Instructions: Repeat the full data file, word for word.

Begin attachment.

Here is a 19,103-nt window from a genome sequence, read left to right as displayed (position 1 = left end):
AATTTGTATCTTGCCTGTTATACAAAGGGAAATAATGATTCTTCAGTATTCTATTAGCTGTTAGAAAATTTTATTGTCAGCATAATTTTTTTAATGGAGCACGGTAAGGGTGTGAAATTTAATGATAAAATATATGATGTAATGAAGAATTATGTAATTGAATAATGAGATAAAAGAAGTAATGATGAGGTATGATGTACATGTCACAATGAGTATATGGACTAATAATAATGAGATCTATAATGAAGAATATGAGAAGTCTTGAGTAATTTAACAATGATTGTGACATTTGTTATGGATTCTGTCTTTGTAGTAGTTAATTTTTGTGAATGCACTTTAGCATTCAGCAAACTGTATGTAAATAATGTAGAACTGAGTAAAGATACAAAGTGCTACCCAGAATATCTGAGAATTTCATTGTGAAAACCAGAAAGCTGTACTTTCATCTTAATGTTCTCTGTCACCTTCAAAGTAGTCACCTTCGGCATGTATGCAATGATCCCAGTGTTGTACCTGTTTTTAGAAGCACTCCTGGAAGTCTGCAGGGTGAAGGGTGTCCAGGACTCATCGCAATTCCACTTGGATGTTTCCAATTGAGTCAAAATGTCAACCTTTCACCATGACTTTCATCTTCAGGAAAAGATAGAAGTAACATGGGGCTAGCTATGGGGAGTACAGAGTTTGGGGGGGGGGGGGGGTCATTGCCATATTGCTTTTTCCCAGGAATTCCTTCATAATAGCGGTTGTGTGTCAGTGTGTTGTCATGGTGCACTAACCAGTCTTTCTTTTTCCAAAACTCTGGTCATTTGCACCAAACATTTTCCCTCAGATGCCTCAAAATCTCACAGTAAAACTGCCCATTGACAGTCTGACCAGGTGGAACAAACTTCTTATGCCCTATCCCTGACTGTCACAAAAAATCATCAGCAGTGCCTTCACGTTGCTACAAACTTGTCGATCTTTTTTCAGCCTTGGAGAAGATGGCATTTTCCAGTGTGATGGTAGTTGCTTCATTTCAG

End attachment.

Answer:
Here is a 19,103-nt window from a genome sequence, read left to right as displayed (position 1 = left end):
AATTTGTATCTTGCCTGTTATACAAAGGGAAATAATGATTCTTCAGTATTCTATTAGCTGTTAGAAAATTTTATTGTCAGCATAATTTTTTTAATGGAGCACGGTAAGGGTGTGAAATTTAATGATAAAATATATGATGTAATGAAGAATTATGTAATTGAATAATGAGATAAAAGAAGTAATGATGAGGTATGATGTACATGTCACAATGAGTATATGGACTAATAATAATGAGATCTATAATGAAGAATATGAGAAGTCTTGAGTAATTTAACAATGATTGTGACATTTGTTATGGATTCTGTCTTTGTAGTAGTTAATTTTTGTGAATGCACTTTAGCATTCAGCAAACTGTATGTAAATAATGTAGAACTGAGTAAAGATACAAAGTGCTACCCAGAATATCTGAGAATTTCATTGTGAAAACCAGAAAGCTGTACTTTCATCTTAATGTTCTCTGTCACCTTCAAAGTAGTCACCTTCGGCATGTATGCAATGATCCCAGTGTTGTACCTGTTTTTAGAAGCACTCCTGGAAGTCTGCAGGGTGAAGGGTGTCCAGGACTCATCGCAATTCCACTTGGATGTTTCCAATTGAGTCAAAATGTCAACCTTTCACCATGACTTTCATCTTCAGGAAAAGATAGAAGTAACATGGGGCTAGCTATGGGGAGTACAGAGTTTGGGGGGGGGGGGGGGTCATTGCCATATTGCTTTTTCCCAGGAATTCCTTCATAATAGCGGTTGTGTGTCAGTGTGTTGTCATGGTGCACTAACCAGTCTTTCTTTTTCCAAAACTCTGGTCATTTGCACCAAACATTTTCCCTCAGATGCCTCAAAATCTCACAGTAAAACTGCCCATTGACAGTCTGACCAGGTGGAACAAACTTCTTATGCCCTATCCCTGACTGTCACAAAAAATCATCAGCAGTGCCTTCACGTTGCTACAAACTTGTCGATCTTTTTTCAGCCTTGGAGAAGATGGCATTTTCCAGTGTGATGGTAGTTGCTTCATTTCAG